What are a Directors’ Responsibilities During Liquidation?
Director responsibilities in liquidation must be managed sensitively. Failure to act in a prescribed way could result in accusations of wrongful or unlawful trading further down the line. The result of which could be a penalty, a director disqualification or even personal liability for a proportion of the company’s debts.
Once a company becomes insolvent, the directors’ responsibility shifts from being to the company’s shareholders or members, to its creditors. The company must cease to trade immediately and safeguard its assets in the interests of the creditors. Acting responsibility from the moment you realise the company is insolvent is essential to removing the threat of personal liability.
The six responsibilities of directors of limited companies in liquidation.
Cease Trading When You Realise Company is Insolvent,
The first thing company directors must do to cease trading as soon as they realise the company is insolvent. This has an extremely important part to play in reducing your risk of accusations of wrongful trading under the Insolvency Act 1986.
As well as ceasing to trade, the company should not take on any new borrowings or sell any assets. If you continue to trade and rack up further creditor liabilities, you could be made personally liable for the repayment of those debts. There will also be a rigorous investigation which could end up in a directorship ban, financial penalties and even a prison sentence.
Hold Shareholder and Creditor Meetings
Once the company has ceased trading, company directors must call a meeting of shareholders. 75 percent of the shareholders (by value) must agree to the winding up of the company. A liquidator can then be appointed, and the winding up resolution can be sent to Companies House and advertised in The Gazette.
The next job is to call a meeting of the creditors, which must be done within two weeks of the winding up resolution being passed. The directors must attend the meeting and answer question relating to the company’s situation from any creditors that attend. A statement of affairs describing the company’s financial position must also be presented.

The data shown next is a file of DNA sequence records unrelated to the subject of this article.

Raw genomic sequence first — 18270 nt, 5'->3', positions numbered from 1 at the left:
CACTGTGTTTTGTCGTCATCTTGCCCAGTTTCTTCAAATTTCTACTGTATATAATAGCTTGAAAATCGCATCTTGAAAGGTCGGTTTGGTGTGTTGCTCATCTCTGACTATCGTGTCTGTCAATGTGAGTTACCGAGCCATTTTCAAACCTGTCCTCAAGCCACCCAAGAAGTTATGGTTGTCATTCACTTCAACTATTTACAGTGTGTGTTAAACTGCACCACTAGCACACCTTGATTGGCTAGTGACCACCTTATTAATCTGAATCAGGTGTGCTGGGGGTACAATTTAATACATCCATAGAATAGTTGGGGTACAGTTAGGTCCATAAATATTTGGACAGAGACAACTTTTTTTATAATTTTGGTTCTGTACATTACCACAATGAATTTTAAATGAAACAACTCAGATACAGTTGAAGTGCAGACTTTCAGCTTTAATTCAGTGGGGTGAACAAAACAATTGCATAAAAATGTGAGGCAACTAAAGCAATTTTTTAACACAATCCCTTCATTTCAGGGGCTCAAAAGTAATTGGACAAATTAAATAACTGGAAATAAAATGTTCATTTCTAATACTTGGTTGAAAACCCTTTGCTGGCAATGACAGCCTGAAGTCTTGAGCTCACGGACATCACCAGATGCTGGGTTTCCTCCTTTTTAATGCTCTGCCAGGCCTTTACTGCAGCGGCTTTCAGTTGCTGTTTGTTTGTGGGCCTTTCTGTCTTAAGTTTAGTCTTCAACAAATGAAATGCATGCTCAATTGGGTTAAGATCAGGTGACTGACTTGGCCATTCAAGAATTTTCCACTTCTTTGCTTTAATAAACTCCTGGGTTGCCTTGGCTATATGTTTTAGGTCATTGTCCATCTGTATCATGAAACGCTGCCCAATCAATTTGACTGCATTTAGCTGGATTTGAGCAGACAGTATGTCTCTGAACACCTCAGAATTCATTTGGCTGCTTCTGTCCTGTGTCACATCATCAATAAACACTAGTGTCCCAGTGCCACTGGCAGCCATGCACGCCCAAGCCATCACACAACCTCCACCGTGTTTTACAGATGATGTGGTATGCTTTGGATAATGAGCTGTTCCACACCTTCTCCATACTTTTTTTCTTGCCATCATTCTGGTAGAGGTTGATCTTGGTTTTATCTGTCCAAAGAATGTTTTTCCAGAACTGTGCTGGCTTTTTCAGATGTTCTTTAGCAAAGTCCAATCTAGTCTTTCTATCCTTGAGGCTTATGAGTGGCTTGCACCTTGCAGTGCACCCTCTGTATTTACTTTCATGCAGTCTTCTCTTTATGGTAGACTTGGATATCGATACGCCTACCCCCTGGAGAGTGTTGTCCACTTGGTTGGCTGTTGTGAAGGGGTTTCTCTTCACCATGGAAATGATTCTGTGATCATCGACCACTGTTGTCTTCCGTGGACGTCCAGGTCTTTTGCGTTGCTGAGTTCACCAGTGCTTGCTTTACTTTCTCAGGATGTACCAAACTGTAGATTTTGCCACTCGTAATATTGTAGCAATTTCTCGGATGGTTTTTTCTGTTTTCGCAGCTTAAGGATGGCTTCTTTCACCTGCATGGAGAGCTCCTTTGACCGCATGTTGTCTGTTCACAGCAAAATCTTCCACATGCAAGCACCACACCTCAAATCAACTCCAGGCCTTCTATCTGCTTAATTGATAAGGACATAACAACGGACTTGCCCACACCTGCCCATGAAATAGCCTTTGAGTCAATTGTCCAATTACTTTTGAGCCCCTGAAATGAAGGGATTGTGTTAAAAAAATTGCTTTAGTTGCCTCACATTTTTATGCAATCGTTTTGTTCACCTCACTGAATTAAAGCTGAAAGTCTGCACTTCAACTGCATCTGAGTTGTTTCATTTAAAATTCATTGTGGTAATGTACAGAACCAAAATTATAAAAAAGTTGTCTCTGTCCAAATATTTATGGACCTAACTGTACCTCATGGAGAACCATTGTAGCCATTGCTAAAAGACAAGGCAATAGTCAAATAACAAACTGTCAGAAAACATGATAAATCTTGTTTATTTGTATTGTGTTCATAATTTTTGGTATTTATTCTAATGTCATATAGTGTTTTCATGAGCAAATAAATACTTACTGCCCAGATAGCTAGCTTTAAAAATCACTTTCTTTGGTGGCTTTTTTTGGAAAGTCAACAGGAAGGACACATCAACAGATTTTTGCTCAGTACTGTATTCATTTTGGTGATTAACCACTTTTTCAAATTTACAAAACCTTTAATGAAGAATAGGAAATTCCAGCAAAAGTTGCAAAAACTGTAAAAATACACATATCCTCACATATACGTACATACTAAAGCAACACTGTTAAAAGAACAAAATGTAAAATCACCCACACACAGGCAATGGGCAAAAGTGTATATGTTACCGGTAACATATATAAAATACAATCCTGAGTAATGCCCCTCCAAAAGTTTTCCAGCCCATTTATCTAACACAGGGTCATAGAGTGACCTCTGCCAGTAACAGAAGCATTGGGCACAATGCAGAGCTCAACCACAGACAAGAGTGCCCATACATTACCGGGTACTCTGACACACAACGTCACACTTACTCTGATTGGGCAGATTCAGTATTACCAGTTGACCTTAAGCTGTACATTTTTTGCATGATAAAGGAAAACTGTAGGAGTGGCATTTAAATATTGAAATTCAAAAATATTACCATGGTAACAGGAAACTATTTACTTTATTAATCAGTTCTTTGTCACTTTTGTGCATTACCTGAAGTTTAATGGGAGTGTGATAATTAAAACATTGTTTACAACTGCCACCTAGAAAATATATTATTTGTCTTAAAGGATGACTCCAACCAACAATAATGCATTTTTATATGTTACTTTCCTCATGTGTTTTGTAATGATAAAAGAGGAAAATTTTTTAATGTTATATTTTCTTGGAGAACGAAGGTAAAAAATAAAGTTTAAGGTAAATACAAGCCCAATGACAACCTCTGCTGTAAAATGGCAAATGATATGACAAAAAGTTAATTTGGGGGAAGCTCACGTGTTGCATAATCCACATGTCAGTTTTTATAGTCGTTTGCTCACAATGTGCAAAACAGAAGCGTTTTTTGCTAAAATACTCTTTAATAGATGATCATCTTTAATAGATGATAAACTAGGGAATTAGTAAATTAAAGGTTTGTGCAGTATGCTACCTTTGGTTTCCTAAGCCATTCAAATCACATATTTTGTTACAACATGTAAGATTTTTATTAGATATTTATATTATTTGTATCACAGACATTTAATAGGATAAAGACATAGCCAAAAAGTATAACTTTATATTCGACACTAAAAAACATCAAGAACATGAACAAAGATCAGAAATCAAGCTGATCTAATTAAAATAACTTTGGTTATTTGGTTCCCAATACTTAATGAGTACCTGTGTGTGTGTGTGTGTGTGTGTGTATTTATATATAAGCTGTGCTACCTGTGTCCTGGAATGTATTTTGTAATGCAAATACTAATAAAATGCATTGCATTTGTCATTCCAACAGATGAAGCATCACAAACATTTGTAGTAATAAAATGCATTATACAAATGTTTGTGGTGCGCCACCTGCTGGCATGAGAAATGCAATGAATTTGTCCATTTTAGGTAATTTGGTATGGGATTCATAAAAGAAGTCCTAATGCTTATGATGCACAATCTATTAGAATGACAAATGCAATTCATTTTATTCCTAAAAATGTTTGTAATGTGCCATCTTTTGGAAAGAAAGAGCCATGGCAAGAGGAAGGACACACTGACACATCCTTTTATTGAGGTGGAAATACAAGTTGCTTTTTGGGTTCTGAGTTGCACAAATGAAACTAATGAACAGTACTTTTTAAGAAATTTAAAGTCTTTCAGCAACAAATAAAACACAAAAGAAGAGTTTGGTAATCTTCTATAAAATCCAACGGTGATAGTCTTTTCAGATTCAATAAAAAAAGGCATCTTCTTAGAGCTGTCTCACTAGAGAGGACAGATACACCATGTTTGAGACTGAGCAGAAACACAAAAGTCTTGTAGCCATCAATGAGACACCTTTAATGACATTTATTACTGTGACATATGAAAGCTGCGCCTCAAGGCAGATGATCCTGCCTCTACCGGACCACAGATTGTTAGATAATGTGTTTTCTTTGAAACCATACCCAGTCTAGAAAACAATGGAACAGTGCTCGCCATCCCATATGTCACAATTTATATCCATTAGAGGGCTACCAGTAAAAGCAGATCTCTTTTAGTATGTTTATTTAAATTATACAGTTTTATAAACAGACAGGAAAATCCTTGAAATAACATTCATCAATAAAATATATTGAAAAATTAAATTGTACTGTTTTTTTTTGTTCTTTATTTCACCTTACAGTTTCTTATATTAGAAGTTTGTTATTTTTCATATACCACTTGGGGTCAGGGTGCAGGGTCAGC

Deliver up Business Accounts, Paperwork and Assets
Next on the company director’s to-do list is to deliver up information relating to the company’s finances and assets to the liquidator. This paperwork will also need to be sent to HMRC. The liquidator will use this information to establish the company’s position, how the point of insolvency was reached, and who was responsible for different areas of the business.
Directors’ Loan Accounts
Overdrawn directors’ loan accounts will usually be regarded as a debt in an insolvency situation that must be repaid for the benefit of the company’s creditors. In some cases, directors’ loans that have been written off in the company’s accounts can be reinstated by the liquidator. This is often the case if the loan contributed to the demise of the company in any way.
If you are unable to repay the loan from your personal funds, you may have to follow a personal insolvency route such as an IVA or bankruptcy. If the company accounts are such that the liquidator cannot determine the value of an overdrawn director’s loan, you could be investigated by the Insolvency Service.
Personal Guarantees Can Lead to Personal Liability
Any personal guarantees you have given as a director could leave you personally liable for debts the company is unable to repay. This is potentially extremely serious as it could put your personal finances and assets at risk.
However, a personal guarantee for a business debt remains unsecured and does not become a secured debt simply because the company is entering liquidation. The only exception is if the personal guarantee is supported with a charge on the company assets (a debenture). This would make the debt secured.
Agree to be Interviewed by the Liquidator
As part of the liquidation proceedings, the liquidator may ask for an interview with the company directors. You are legally obliged to attend the interview and answer the liquidator’s questions to the best of your ability.
If the interview gives the liquidator cause for concern about the way the business was run, or you fail to comply with the liquidator’s requests, allegations of misconduct could be made and may result in an Insolvency Service investigation.
How can we help?
While the liquidator works to protect the best interests of your creditors, at Jameson, Smith & Co., our priority is you. We support company directors and provide the expert advice and assistance you need every step of the way. To learn more about how we can help UK directors in distress, please call 08000 746 757 or email: email@example.com.